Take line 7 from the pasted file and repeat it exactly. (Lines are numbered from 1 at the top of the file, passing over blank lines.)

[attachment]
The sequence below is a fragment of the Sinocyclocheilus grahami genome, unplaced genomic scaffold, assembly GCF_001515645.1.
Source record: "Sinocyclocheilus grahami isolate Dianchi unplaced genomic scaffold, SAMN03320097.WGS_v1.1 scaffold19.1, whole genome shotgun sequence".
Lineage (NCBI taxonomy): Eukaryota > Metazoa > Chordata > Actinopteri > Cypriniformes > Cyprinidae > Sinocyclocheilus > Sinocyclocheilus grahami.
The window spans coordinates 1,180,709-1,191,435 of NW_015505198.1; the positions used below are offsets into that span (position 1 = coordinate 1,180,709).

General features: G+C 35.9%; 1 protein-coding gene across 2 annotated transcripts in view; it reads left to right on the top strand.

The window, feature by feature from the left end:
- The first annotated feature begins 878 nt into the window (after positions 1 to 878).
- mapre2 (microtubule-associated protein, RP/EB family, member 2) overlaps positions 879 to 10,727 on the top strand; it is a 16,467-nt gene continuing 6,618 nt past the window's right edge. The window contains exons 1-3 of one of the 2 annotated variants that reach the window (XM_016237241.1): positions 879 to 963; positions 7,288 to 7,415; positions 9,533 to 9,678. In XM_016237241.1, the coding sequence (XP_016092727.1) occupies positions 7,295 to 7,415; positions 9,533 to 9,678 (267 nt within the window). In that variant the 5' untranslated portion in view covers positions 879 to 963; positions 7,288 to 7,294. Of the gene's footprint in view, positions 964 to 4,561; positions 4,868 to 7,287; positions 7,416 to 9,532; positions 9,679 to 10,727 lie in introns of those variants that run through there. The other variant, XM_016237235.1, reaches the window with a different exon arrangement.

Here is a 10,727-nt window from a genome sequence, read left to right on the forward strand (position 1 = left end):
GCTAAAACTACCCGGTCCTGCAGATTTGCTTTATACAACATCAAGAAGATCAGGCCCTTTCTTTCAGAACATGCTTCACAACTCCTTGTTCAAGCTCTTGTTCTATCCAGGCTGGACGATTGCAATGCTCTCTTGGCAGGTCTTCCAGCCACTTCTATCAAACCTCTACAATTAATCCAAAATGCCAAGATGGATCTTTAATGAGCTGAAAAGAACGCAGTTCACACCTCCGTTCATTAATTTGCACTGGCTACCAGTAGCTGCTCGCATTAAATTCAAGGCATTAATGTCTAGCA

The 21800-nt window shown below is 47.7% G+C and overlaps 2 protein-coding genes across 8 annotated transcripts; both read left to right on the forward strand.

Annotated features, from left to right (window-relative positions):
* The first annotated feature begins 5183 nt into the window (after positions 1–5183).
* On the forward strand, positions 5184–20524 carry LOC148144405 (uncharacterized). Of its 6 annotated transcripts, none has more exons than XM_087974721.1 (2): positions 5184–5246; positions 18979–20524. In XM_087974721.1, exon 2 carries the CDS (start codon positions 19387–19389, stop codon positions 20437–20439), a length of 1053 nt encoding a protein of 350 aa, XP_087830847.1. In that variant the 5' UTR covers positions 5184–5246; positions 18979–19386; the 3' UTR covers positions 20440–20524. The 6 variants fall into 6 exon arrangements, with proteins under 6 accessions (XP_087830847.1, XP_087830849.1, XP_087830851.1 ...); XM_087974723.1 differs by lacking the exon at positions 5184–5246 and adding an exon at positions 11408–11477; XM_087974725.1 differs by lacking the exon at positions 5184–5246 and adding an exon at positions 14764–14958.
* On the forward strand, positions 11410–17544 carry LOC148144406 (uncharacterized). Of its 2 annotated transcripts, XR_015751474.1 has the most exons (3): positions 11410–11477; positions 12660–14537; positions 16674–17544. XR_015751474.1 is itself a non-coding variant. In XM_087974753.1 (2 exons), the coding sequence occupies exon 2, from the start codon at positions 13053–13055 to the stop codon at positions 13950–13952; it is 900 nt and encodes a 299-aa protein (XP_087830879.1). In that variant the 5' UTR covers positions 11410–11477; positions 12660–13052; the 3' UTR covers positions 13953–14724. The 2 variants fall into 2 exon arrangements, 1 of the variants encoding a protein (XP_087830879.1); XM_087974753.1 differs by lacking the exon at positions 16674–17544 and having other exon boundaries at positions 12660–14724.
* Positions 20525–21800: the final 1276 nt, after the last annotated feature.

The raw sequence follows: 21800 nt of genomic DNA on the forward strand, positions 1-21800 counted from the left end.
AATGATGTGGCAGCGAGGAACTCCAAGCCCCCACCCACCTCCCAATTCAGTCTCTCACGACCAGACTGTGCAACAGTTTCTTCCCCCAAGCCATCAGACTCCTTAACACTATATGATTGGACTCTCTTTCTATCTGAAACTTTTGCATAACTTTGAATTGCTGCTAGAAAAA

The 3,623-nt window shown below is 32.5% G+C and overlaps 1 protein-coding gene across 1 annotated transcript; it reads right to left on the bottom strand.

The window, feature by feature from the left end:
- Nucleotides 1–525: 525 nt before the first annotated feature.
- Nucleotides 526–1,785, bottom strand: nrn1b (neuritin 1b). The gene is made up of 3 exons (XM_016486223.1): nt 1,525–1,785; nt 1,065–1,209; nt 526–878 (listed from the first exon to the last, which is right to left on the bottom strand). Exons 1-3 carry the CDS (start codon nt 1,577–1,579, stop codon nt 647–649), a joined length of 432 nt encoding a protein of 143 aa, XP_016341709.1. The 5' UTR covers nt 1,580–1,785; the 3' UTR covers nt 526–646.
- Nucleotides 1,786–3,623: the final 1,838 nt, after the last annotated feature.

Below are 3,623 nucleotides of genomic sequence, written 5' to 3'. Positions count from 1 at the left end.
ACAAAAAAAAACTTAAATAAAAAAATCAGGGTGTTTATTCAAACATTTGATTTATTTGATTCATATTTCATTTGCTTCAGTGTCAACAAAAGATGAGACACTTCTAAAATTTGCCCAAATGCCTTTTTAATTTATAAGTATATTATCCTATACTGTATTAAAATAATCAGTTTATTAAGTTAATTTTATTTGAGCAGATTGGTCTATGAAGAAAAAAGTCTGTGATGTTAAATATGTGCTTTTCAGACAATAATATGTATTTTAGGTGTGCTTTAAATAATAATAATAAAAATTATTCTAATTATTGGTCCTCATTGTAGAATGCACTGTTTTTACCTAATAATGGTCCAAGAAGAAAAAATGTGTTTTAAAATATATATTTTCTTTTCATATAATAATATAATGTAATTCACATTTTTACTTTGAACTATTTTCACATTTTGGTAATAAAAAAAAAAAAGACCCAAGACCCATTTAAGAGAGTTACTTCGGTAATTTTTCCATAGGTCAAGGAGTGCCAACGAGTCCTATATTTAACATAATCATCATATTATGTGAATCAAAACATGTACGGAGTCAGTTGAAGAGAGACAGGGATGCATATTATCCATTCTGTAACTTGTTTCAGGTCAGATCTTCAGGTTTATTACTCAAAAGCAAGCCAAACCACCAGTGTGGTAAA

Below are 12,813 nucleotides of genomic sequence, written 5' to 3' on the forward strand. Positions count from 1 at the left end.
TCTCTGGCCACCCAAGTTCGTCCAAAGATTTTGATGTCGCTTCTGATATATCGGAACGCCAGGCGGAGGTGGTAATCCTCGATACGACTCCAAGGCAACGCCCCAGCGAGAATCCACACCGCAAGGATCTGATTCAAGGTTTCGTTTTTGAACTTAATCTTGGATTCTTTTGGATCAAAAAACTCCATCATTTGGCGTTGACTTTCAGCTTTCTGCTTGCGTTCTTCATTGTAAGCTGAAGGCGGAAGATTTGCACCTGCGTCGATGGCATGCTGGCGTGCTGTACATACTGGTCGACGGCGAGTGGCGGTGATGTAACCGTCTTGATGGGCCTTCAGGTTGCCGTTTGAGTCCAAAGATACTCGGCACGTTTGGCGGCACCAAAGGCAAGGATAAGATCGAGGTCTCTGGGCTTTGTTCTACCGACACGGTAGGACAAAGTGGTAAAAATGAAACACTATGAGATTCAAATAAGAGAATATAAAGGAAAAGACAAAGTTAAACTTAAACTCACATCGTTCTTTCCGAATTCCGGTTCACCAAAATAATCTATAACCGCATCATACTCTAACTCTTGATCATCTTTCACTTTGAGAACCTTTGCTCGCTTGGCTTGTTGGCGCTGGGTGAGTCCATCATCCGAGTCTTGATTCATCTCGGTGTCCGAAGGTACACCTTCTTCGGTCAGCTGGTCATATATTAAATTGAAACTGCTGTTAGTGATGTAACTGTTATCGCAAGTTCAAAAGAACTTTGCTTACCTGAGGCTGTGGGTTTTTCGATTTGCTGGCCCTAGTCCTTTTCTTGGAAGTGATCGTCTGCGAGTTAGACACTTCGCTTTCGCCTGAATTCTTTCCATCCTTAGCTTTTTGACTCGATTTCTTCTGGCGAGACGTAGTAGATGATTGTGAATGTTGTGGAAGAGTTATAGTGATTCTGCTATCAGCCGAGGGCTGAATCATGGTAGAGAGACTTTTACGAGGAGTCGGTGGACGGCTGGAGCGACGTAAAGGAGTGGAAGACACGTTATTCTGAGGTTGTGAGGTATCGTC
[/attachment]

- The first annotated feature begins 878 nt into the window (after positions 1 to 878).